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ECG 8. The ECG above is from a 67 years-old woman with previous coronary artery bypass graft surgery.
The rhythm is sinus tachycardia.
The sixth beat from the left is a fusion beat and is not causally related to the preceding P wave.
The fusion beat in lead I looks very similar to the sinus beats.
In case this patient was being monitorized from lead I, it would be almost impossible to realize this fusion beat.

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ECG 9a. The ECG above is from a 74 years-old man who had undergone previous coronary artery byppass graft surgery.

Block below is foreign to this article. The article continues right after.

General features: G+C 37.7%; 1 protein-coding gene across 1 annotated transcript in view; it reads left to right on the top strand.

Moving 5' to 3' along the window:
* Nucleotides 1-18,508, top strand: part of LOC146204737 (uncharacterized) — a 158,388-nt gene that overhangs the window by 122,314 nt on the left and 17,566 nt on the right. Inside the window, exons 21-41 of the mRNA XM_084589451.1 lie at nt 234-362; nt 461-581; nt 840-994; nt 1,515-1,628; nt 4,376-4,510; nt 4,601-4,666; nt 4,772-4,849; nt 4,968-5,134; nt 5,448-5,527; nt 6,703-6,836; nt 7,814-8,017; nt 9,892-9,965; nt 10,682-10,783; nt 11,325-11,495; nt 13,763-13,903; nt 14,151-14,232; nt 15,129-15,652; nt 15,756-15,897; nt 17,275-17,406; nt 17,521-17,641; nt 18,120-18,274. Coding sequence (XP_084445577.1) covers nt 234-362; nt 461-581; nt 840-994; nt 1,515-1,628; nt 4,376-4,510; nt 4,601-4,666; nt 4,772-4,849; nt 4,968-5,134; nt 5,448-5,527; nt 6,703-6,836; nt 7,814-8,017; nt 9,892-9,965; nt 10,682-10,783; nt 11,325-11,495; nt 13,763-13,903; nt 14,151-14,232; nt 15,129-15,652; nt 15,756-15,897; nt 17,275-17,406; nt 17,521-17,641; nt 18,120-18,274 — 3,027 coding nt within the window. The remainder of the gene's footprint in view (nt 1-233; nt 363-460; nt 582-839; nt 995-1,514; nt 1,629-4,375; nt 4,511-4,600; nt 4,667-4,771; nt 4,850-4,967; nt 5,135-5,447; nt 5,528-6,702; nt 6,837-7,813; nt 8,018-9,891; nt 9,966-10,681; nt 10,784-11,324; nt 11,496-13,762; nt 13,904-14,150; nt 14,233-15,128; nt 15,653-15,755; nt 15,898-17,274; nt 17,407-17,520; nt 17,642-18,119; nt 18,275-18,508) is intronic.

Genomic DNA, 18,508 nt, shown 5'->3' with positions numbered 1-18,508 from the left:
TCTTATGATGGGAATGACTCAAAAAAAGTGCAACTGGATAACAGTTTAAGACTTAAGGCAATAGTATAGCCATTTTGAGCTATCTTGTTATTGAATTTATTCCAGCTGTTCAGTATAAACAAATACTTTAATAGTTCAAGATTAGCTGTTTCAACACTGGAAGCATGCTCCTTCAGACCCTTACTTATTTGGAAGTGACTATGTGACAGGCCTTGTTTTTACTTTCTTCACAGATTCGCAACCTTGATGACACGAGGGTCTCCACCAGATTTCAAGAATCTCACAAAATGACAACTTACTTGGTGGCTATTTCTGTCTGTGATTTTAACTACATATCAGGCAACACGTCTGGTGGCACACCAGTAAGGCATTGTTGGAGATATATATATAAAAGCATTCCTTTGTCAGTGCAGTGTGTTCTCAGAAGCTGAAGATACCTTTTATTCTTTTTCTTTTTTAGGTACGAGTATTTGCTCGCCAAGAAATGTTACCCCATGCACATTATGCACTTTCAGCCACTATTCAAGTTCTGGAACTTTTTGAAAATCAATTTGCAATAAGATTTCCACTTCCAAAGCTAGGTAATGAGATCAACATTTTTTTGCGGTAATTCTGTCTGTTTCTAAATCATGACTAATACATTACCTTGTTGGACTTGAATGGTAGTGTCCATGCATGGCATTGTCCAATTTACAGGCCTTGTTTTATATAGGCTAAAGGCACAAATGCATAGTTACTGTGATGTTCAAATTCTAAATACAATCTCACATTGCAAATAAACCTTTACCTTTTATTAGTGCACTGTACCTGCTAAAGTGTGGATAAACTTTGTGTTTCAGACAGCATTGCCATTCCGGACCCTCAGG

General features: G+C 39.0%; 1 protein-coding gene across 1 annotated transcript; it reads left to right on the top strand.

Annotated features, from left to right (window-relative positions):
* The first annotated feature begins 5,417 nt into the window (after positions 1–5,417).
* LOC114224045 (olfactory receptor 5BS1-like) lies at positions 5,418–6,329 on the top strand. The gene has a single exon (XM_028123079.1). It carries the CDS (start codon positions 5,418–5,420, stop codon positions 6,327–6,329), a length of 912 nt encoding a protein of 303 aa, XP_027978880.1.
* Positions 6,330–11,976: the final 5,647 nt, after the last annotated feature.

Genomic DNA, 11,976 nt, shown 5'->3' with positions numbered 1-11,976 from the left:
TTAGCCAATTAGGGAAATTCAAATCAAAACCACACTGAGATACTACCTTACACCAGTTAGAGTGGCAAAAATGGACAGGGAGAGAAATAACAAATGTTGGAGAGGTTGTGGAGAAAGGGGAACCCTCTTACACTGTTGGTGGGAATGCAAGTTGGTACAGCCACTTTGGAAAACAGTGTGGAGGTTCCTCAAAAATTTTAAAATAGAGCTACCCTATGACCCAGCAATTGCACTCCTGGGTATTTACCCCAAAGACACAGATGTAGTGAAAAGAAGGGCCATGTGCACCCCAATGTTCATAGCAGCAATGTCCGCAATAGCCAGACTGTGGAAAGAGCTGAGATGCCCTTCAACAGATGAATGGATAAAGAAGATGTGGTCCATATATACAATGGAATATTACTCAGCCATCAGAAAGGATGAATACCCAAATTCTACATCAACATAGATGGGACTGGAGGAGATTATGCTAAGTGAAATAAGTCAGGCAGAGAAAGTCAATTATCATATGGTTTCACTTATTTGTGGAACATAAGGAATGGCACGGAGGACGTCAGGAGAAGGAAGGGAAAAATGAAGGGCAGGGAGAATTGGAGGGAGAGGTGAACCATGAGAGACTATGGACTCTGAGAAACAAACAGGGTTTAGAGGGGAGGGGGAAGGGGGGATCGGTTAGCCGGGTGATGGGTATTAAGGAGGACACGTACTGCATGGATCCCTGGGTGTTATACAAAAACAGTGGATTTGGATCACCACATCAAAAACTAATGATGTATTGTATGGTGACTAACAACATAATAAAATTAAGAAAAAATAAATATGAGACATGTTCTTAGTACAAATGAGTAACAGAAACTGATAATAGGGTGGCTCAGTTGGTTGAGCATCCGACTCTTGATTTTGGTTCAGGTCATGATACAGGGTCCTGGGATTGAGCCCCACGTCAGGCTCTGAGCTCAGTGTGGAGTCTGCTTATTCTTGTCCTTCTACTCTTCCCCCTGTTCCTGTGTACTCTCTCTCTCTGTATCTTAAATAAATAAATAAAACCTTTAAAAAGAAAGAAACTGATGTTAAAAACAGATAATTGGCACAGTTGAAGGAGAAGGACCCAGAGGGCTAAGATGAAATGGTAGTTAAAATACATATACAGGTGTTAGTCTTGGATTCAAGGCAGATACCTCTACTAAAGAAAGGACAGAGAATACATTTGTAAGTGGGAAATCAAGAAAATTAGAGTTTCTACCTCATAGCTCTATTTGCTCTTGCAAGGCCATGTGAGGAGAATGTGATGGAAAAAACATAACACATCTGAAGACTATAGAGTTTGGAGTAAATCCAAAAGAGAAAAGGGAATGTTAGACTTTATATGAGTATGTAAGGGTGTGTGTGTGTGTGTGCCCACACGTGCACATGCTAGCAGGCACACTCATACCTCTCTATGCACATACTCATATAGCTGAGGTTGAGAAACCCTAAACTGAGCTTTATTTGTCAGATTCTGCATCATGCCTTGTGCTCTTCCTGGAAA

Fusion beat shows that this wide QRS complex tachycardia is of ventricular origin.
The fusion beat in lead aVR looks very similar to the VT beats at the same lead.
The computer of the ECG also failed to diagnose the VT in this patient.

Cardiologist Dr. Cegergun Polat has donated the above ECG to our website.

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ECG 9b. Above is his ECG which was recorded after termination of the VT attack by medical therapy.

Cardiologist Dr. Cegergun Polat has donated the above ECG to our website.

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ECG 10. The above ECG is from a 60 yars-old man who had inferior myocardial infarcton in the past.
Frequent VPCs are seen.
The first 2 VPCs on the left are fusion beats. The 3rd and 4th VPCs are not.
The PR interval is slightly prolonged (210 msec). Tre is also left atrial abnormality.

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Click here to go to PSEUDOFUSION in cardiac pacemakers